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Column-Stock market crashes are rare, equity bubbles even rarer: McGeever

Published 04/02/2024, 08:46 AM
Updated 04/02/2024, 08:51 AM
© Reuters. FILE PHOTO: The New York Stock Exchange (NYSE) in New York City, U.S., February 24, 2022. REUTERS/Caitlin Ochs/File Photo

By Jamie McGeever

ORLANDO, Florida (Reuters) - If you're sure we're in a mass-market equity bubble, you probably have to rely on instinct as to what happens next as there are precious few historical examples to guide you as to when, where or even if it will implode.

One reason people continually compare the tech-led U.S. stock market boom of the moment to the disastrous dotcom implosion in 2000 is that the latter is really the only true U.S. equity market bubble and bust of the post-World War Two period.

And while there's good reason to fear a repeat of that millennium psychosis - the bear market that ensued lasted almost three years and markets didn't durably recover the peaks for over a decade - the timing of the bust was almost random. The market eventually just fell over itself.

It's one of the few stock market busts in decades not triggered by an external shock or specific event - or circumstances beyond what might be deemed the plain old 'irrational exuberance' of stock investors themselves.

Black Monday in 1987? High valuations, yes, but also worries over growth, inflation and the trade deficit. 2008? A U.S. housing bust, banking crash and credit crunch. 2020? A global pandemic. 2022? An energy and supply chain shock from Russia's invasion of Ukraine that spiked inflation and interest rates.

But more than most, the bursting of the dotcom bubble in 2000 was the result of ever crazier valuations that eventually succumbed to the laws of gravity - in large part because there was scant revenue or profit growth emerging to back them up.

Tech today is nowhere near as expensive, and is riding a very real boom in underlying revenues. Yet pockets could get extremely frothy very soon.

And if there is a bust looming, like 2000, it is not immediately clear what will trigger it. Recession seems a ways off, businesses are not over-extended and are cash-rich, the Fed's next move on rates will almost certainly be a cut, and earnings growth forecasts are in double digits for next year.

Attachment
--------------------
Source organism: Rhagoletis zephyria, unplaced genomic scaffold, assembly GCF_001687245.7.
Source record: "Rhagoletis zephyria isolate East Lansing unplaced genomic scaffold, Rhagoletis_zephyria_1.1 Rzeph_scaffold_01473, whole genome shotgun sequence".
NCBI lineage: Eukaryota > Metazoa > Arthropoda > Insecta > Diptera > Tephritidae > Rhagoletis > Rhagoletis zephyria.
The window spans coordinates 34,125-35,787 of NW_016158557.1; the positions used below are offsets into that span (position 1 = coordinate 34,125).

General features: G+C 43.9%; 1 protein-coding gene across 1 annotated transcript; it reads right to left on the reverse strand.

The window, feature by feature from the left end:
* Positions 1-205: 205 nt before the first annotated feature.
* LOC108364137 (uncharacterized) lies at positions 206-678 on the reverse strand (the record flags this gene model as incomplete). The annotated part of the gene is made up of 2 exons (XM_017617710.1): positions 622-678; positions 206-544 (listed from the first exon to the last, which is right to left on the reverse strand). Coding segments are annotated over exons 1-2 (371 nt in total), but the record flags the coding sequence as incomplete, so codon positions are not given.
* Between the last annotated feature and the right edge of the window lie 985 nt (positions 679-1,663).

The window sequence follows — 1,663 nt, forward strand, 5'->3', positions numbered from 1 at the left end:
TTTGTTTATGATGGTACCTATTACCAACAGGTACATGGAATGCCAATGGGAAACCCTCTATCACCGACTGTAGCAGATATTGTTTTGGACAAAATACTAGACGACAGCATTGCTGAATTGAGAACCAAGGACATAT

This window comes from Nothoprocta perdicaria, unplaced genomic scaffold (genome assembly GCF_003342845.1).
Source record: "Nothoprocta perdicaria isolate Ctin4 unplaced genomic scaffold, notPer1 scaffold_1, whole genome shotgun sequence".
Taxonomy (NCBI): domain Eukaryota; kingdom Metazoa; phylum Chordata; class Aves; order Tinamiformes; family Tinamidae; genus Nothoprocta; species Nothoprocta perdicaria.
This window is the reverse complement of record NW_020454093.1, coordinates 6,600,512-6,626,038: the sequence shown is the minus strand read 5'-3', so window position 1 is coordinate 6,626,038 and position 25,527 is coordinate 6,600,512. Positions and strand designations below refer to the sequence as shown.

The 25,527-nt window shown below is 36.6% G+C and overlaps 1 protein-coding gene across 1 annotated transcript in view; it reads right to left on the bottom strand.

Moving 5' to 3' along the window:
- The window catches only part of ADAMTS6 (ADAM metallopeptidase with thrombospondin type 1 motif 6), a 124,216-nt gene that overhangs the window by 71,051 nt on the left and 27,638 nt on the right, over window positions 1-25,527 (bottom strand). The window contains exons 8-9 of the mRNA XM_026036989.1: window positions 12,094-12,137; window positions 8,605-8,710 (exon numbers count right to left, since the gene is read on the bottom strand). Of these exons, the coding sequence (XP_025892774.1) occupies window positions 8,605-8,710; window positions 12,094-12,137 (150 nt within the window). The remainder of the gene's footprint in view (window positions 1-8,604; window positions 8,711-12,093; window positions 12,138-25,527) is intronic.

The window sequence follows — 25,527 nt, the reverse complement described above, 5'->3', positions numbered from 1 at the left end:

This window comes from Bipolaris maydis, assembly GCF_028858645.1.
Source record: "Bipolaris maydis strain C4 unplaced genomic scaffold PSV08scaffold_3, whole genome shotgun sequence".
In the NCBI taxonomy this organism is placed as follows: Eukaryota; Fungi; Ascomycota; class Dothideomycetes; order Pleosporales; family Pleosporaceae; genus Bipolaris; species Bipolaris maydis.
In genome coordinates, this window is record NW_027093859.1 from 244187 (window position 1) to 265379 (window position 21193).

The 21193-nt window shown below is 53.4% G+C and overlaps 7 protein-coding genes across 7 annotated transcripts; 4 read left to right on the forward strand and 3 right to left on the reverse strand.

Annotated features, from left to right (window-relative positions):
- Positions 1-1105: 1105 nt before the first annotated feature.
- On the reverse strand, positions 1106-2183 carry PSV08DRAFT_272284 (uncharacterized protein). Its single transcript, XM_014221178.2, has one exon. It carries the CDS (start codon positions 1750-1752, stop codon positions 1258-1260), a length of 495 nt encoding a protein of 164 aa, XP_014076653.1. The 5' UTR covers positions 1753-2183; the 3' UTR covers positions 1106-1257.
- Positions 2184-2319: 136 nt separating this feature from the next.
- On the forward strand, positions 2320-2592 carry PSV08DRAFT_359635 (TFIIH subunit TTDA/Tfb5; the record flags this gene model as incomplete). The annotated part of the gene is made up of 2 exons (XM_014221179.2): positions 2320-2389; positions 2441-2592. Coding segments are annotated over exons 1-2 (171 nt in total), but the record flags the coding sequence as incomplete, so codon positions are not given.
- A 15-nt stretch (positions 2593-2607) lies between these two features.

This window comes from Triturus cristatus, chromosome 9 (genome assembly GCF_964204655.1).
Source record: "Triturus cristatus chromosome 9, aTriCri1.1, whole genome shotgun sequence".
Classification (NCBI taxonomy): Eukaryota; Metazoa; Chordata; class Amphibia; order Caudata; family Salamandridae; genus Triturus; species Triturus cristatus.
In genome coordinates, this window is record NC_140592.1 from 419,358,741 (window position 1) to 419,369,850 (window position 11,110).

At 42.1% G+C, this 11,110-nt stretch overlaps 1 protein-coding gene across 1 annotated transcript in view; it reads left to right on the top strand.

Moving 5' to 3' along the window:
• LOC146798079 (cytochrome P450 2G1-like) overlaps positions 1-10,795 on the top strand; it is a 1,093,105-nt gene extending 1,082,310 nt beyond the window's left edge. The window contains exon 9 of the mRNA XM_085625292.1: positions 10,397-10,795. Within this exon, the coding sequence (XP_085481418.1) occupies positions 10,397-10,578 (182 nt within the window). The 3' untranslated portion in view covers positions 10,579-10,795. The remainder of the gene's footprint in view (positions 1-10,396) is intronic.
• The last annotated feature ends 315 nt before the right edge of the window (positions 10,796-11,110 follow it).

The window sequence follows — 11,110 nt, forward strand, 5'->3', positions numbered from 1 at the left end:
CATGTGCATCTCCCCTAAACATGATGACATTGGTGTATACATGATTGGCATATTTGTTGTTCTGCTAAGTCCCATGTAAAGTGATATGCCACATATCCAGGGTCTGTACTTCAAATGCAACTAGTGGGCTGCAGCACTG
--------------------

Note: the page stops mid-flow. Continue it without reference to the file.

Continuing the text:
The crash of 2000 was the most prolonged and one of the deepest of recent decades - the Nasdaq bubble took three years to deflate, the peak-to-trough fall was a staggering 80%, and it was 16 years before the index revisited its previous high.

Black Monday in October 1987 may have been the biggest one-day collapse ever, but the Dow and S&P 500 ended that year higher. The recoveries from the Great Financial Crisis and pandemic crashes, aided by vast monetary and fiscal support, were far quicker too.

On some level, it may be that purely speculative market runs that eventually get crushed under their own weight leave deeper scars.

"Only the dotcom implosion was an equity bubble," says Barry Ritholtz, CIO of Ritholtz Wealth Management, noting that a bubble is typically an asset class that becomes un-moored from intrinsic value, that leads to excessive speculation, that leads to a giant market crash.

He echoes the broad consensus that while the 'Magnificent 7' clutch of mega tech stocks powering the market higher are expensive, they are not in that space yet. Expectations of $2 trillion in revenue and $300 billion profits this year see to that.

"Are they above fair value? Probably, but all great stocks are. Fair value is not a magnet that automatically draws markets there. In fact, stocks rarely find themselves at fair value," he says.


Accurately assessing 'fair value' is difficult, but most people would agree tech and the wider market were well above it in early 2000 - tech stocks were trading up to 70 times forward earnings.

Contrast that with valuations just before the busts in 2008 and 2020. They were much lower, particularly in 2008, which may help explain why the drawdowns were shallower and relatively short-lived.

In real terms the dotcom drawdown lasted over a decade, second only behind the Great Depression, according to UBS.

Stocks today are expensive, but they were pricier in 2021. Since then, the Nasdaq and S&P 500 have entered bear markets, rebounded 50-60%, and reached new record highs.

This suggests today's optimism about the productivity-enhancing effects of technology may be more justified than 25 years ago.

That may change if some of the eye-popping revenue and profits forecasts fail to materialize. But consumer and corporate balances sheets are in good shape - the S&P 500's market cap has soared by almost $11 trillion in the last five months.

Brett House, professor at Columbia Business School, doesn't believe the current tech boom is history repeating itself. If he's right the drawdown, when it comes, is unlikely to be as prolonged or painful either.

© Reuters. FILE PHOTO: The New York Stock Exchange (NYSE) in New York City, U.S., February 24, 2022. REUTERS/Caitlin Ochs/File Photo

"If there are reasons to justify valuations beyond pure hope or momentum, it may be that the scale of any subsequent correction is smaller and the length of the correction is shorter," he said.

(The opinions expressed here are those of the author, a columnist for Reuters.)

(By Jamie McGeever; Editing by Chizu Nomiyama)

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